Communication is a vital cornerstone of any efficient organisation. The fact that the European Physical Society [EPS] has now – in addition to its traditional journal, Europhysics News [EPN] – a digital newsletter, e-EPS, is a sure sign that the EPS is both efficient and rooted in today’s digital world. In e-EPS, readers can find up-to-date news from the EPS and beyond, conference announcements and much more.
EPN provides highlights of hot publications in European research journals, news about the EPS and its divisions and groups, the best about past conferences and symposia, interesting features about cutting-edge research, information about education and science policy, opinions, and amusing pieces about the physics of daily life. It is published every two months, has 27,000 printed copies and is available online.
The successful launching of e-EPS in 2011 leads to some changes in the EPN structure towards a more magazine-style journal, that is, a journal essentially freed of ‘instant’ or ‘short-lived’ information. It is not equipped to deal with such information considering its periodicity, while e-EPS is made just for that purpose. EPN will devote its content to long-lasting information, worth being kept at hand and even shelved for years.
EPN should also be a forum where EPS members can express their opinions on whatever subject concerning EPS and science or science policy. We intend to open such a 500 to 600 words ‘opinion column’ to be written by invitation, while keeping the so far appreciated ‘physics in daily life’ page.
The ‘news’ section has to report on the life of the EPS and its members: political statements, position papers, reports on Council meetings, reports on Executive Committee activities (meetings, members, etc.), reports on Divisions and Groups activities (EPS prize laureates, scientific meetings), National Societies events of European interest, etc. Calls and announcements are not published in EPN and are automatically transferred to e-EPS.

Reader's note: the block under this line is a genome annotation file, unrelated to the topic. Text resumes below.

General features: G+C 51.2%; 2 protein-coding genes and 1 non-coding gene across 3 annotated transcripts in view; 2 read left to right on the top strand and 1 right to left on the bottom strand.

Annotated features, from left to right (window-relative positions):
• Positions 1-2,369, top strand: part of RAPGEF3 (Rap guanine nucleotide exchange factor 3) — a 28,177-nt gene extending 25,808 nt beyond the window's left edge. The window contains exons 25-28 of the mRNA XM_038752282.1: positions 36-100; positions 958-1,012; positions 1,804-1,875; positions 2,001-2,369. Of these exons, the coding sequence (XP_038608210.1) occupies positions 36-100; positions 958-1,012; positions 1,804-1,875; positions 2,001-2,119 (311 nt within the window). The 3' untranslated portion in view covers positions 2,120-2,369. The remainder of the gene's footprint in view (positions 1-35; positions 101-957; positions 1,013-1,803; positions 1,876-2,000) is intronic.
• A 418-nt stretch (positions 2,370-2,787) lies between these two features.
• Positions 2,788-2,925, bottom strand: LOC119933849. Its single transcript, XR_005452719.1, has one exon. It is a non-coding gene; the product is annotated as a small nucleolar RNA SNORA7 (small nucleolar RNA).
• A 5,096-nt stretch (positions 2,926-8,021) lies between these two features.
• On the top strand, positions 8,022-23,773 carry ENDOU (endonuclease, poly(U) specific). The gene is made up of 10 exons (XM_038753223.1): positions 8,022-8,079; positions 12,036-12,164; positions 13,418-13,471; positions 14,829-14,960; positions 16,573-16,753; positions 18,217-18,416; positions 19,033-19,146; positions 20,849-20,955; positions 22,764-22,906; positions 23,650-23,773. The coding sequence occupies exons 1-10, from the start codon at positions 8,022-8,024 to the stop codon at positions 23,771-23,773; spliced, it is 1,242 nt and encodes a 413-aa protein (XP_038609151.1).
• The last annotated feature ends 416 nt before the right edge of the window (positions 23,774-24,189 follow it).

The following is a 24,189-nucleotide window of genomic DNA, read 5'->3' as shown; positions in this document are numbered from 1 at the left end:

The ‘highlights’ section should be kept in EPN because the name(s) of the author(s) of the highlighted articles deserve to be memorised. This distinction can be used in the authors’ CVs and must remain easy to be found. It means that the information can also be given elsewhere, with EPN remaining the formal reference just as for prize laureates.
The ‘history’ section will be formalised, the word ‘history’ being taken in its widest sense. Besides famous physicists’ biographies, it will also include the history of National Societies, Associate Members, journals… There are not so many places where such sections can be found, and we know that the EPN readers appreciate such features.
Finally, the ‘science features’ section is at the heart of EPN, and should be further improved and diversified. A modest adjustment of space for the ‘science features’ will likely be introduced to ensure the coverage of domains where physics plays a major role (biophysics, geophysics, astrophysics, medical physics, etc.)
In conclusion, the European Physical Society now has two complementary tools of communication. We expect that they will serve the EPS well, and we hope that the readers will enjoy them both.
Claude Sebenne & Jo Hermans